World Mental Health Day 2021

‘MENTAL HEALTH IN AN UNEQUAL WORLD’

As I’m sure many of you know, today is World Mental Health Day and the theme, chosen by the Mental Health Foundation, is ‘mental health in an unequal world.’ WHO seems to be building it around the pandemic, rather than as a problem of its own, but from what I’ve seen in the newsletters and on the social medias of many mental health charities and organisations, most seem to be following the lead of the Mental Health Foundation.

According to the Mental Health Foundation’s website: “2020 highlighted inequalities due to race and ethnicity, sexual orientation and gender identity, and the lack of respect for human rights in many countries, including for people living with mental health conditions. Such inequalities have an impact on people’s mental health. This theme, chosen for 2021, will highlight that access to mental health services remains unequal, with between 75% to 95% of people with mental disorders in low and middle-income countries unable to access mental health services at all, and access in high income countries is not much better.” It goes on to say: “Many people with a mental illness do not receive the treatment that they are entitled to and deserve and together with their families and carers continue to experience stigma and discrimination… The stigma and discrimination experienced by people who experience mental ill health not only affects that person’s physical and mental health, stigma also affects their educational opportunities, current and future earning and job prospects, and also affects their families and loved ones.”

Statistics provided by Mind (x)


I have my own experience with the mental health system – which I do want to touch on – and have heard from many others about their experiences but I wanted to read into the research around these inequalities further, both to get a better factual understanding and to put my own experience in context (beyond an anecdotal one). The research is sporadic at best but here are some of the statistics I found…

ACCESS TO MENTAL HEALTH CARE

  • “NICE [The National Institute for Health and Care Excellence] recommends that people should be able to access services when they need them. However the proportion of people who felt they had definitely seen NHS mental health services enough for their needs reduced from 47% in 2014 to 43% in 2018.” (x)
  • In 2020, it was reported that approximately 1 in 3 people who experience mental health problems are able to access the support they need. (x)

From these statistics, it’s clear that far too many people aren’t getting the support that they need.

INEQUALITIES IN ACCESS TO TREATMENT (x)

  • For those with common mental health problems, 36.2% reported receiving treatment.
  • Women are more likely than men to receive treatment for all mental health conditions, with 15% of women receiving treatment compared to 9% of men.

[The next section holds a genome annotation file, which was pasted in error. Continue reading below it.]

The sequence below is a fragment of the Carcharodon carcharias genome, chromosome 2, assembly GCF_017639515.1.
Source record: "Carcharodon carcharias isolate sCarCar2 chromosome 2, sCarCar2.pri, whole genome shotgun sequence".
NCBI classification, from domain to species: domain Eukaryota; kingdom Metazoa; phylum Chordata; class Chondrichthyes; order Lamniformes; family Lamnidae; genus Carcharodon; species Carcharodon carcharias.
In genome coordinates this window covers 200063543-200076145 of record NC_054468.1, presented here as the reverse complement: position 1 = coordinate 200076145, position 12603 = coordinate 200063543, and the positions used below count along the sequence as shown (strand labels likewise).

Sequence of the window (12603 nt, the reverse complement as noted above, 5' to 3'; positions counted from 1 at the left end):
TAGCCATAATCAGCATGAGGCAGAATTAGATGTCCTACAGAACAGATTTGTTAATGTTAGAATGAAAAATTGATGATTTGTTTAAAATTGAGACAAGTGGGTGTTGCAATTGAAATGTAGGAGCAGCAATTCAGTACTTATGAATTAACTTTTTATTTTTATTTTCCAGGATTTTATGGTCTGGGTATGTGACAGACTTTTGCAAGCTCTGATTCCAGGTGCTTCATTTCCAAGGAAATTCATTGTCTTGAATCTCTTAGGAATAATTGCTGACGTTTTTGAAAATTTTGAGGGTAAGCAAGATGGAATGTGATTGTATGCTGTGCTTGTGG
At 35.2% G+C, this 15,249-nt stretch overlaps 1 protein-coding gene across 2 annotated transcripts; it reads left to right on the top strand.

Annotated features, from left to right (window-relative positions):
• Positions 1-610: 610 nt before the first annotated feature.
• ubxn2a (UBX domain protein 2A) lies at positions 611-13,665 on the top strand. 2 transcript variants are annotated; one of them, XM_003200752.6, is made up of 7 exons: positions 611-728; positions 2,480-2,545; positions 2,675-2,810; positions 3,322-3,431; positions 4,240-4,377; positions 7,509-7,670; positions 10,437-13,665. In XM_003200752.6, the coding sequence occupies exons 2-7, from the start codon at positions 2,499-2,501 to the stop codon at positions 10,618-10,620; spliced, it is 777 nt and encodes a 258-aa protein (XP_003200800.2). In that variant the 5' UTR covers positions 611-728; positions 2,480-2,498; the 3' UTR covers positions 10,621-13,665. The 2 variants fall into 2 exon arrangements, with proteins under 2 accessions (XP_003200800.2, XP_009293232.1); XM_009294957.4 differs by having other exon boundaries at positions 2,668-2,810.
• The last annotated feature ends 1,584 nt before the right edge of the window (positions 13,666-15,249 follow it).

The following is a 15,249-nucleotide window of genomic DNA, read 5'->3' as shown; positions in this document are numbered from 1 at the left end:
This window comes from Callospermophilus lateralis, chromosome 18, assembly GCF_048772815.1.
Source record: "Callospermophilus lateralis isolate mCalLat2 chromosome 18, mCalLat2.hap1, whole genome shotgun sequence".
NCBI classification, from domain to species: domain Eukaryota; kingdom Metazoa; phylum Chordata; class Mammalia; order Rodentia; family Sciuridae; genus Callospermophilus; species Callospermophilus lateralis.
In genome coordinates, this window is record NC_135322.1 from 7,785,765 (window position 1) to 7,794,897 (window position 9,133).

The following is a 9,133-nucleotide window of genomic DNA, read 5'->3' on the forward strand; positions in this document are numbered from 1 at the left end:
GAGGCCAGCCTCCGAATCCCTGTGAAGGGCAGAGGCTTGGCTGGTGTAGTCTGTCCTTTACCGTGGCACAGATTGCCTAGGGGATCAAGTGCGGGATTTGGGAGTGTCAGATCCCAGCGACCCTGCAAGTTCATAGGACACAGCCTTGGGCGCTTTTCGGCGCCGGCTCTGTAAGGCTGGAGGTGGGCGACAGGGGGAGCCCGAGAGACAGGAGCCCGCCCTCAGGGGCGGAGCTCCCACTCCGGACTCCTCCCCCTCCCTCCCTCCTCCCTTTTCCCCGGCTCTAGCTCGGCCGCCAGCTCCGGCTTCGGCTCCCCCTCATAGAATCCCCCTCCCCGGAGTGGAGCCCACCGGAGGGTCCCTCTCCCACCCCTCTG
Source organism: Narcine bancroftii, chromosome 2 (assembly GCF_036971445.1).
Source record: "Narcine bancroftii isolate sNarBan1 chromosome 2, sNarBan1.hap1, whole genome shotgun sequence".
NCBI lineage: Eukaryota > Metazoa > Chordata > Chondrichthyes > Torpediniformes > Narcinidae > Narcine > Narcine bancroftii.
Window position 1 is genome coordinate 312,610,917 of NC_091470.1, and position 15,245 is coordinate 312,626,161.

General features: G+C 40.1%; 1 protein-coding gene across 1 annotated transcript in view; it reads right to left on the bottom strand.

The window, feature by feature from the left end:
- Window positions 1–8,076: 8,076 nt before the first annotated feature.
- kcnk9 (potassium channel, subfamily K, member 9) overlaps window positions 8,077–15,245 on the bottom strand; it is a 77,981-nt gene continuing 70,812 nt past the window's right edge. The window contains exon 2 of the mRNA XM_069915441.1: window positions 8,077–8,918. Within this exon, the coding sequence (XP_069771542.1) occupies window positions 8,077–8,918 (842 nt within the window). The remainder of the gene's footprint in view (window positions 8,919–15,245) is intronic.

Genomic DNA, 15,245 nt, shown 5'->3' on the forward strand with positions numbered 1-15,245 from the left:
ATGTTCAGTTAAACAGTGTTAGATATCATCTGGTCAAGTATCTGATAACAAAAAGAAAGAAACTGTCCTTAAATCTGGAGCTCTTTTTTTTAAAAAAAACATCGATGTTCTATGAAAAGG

• Young people aged 16-24 were found to be less likely to receive mental health treatment than any other age group.
  • White British people are more likely to receive mental health treatment (13.3%) compared to BAME groups (7%). The lowest percentage of people receiving treatment were those from black ethnic minority groups (6.2%).

These statistics clearly show the disparities in the availability of treatment, more supporting evidence for the statement that the Mental Health Foundation is making with the theme for this World Mental Health Day.

YOUNG PEOPLE

  • “There is very little national information about mental health services for children and young people, and what information there is suggests quality is declining. [Research] indicates substantial cuts to services, increasing demand, increasing thresholds for treatment, very long waits (more than a year) for specialist services, and a resultant decline in accessibility.” (x)
  • Approximately 1 in 3 children and young people with a diagnosable mental health condition get access to NHS care and treatment. (x)
  • More than 338,000 children were referred to CAMHS in 2017, but less than a third received treatment within the year. (x)
  • Around 75% of young people experiencing a mental health problem are forced to wait so long their condition gets worse or are unable to access any treatment at all. (x)
  • In a YoungMinds survey, three-quarters (76%) of parents said that their child’s mental health had deteriorated while waiting for support from Child and Adolescent Mental Health Services (CAMHS). (x)

This research all indicates that young people in particular are being let down by the health care system.

SECONDARY [LONG TERM] CARE

  • Demand for secondary care (which generally treats people with severe mental health problems) is increasing, and there is evidence to suggest services are becoming less accessible… There is little information available on the outcomes that services achieve.” (x)
  • “There is no high quality national information on waiting times for secondary mental health services. In a 2014 survey, 20% of people with severe mental illness who were offered talking therapy reported waiting more than a year to access it.” (x)

The statistics show not just that the need for mental health care is increasing but the need for long term mental health care is increasing but that it’s also very difficult to access.